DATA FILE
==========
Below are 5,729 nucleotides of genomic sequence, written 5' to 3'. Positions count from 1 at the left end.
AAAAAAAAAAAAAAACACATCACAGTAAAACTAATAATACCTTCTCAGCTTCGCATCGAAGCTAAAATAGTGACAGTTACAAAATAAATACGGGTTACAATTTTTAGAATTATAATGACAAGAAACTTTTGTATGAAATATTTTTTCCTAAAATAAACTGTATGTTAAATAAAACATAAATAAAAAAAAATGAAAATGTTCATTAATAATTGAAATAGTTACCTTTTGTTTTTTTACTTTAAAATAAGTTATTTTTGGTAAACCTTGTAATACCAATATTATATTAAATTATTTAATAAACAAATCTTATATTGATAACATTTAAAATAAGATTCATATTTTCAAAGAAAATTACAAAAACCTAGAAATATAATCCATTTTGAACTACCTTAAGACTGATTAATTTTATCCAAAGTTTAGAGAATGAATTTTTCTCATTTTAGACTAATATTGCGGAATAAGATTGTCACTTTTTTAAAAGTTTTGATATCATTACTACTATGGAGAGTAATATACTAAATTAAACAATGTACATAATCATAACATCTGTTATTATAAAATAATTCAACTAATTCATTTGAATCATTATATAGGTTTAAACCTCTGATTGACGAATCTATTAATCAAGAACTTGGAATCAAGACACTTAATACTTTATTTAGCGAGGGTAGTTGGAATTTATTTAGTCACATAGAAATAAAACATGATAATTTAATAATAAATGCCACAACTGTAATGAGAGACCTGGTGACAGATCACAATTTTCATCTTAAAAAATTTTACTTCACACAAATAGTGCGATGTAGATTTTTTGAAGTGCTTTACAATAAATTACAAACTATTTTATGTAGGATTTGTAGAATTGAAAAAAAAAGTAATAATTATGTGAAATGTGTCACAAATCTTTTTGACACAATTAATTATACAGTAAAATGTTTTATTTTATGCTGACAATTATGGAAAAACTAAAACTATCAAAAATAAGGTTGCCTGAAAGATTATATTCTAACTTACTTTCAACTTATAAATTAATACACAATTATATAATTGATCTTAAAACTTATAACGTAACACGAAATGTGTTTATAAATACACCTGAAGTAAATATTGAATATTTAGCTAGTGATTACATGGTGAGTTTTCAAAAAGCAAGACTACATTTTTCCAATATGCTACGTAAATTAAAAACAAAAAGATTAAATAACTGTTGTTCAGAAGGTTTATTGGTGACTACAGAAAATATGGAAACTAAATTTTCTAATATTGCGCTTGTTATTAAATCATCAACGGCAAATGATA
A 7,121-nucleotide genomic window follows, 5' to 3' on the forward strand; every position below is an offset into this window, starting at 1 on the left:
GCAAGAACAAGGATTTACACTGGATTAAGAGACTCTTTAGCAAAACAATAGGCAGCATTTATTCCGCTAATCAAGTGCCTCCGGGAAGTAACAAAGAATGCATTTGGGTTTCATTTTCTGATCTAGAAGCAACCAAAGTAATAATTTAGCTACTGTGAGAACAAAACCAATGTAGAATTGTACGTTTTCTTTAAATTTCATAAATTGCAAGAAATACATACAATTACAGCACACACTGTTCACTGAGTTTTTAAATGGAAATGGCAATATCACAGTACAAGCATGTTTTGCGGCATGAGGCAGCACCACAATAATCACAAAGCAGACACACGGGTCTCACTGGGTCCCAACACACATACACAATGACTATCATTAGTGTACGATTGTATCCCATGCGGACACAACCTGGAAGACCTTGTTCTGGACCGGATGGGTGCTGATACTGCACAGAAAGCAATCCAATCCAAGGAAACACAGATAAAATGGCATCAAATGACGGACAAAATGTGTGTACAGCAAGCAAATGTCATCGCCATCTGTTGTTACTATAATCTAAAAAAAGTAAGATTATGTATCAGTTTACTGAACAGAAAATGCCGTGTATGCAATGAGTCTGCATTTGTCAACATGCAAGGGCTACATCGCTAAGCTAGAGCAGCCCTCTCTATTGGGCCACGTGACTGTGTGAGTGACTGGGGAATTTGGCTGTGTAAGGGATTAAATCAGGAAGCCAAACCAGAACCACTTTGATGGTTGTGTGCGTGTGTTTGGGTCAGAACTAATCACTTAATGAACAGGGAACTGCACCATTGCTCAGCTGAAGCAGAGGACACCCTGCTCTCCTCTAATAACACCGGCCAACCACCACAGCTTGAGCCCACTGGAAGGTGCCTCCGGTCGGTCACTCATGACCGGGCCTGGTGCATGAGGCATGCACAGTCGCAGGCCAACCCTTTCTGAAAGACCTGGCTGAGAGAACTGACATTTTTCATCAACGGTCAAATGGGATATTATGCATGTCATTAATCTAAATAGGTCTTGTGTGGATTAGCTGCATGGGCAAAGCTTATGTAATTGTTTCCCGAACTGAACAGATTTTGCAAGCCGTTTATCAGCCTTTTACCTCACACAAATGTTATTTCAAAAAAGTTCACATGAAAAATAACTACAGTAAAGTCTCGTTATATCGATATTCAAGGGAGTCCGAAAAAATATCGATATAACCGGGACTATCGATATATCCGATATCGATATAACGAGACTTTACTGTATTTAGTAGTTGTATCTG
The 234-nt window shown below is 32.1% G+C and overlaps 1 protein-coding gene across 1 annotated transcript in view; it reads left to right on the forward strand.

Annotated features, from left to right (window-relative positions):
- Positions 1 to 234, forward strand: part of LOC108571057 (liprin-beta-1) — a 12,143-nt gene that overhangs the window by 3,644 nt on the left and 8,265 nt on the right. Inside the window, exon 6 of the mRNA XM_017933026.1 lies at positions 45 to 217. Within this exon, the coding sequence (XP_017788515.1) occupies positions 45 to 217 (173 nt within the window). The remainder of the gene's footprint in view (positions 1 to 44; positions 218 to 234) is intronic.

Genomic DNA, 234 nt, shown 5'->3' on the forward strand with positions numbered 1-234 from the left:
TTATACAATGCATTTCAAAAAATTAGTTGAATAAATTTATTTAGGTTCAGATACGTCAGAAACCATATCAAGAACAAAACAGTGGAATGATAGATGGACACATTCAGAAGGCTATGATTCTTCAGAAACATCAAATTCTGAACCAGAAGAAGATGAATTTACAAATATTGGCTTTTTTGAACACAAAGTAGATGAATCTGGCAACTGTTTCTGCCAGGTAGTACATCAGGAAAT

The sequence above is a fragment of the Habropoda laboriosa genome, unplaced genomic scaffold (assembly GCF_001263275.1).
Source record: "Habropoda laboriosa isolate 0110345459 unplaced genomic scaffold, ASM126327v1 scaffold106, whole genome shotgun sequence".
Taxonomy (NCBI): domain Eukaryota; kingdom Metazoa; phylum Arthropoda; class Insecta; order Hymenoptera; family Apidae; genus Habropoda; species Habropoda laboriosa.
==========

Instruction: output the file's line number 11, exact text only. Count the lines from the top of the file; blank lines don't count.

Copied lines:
Source record: "Habropoda laboriosa isolate 0110345459 unplaced genomic scaffold, ASM126327v1 scaffold106, whole genome shotgun sequence".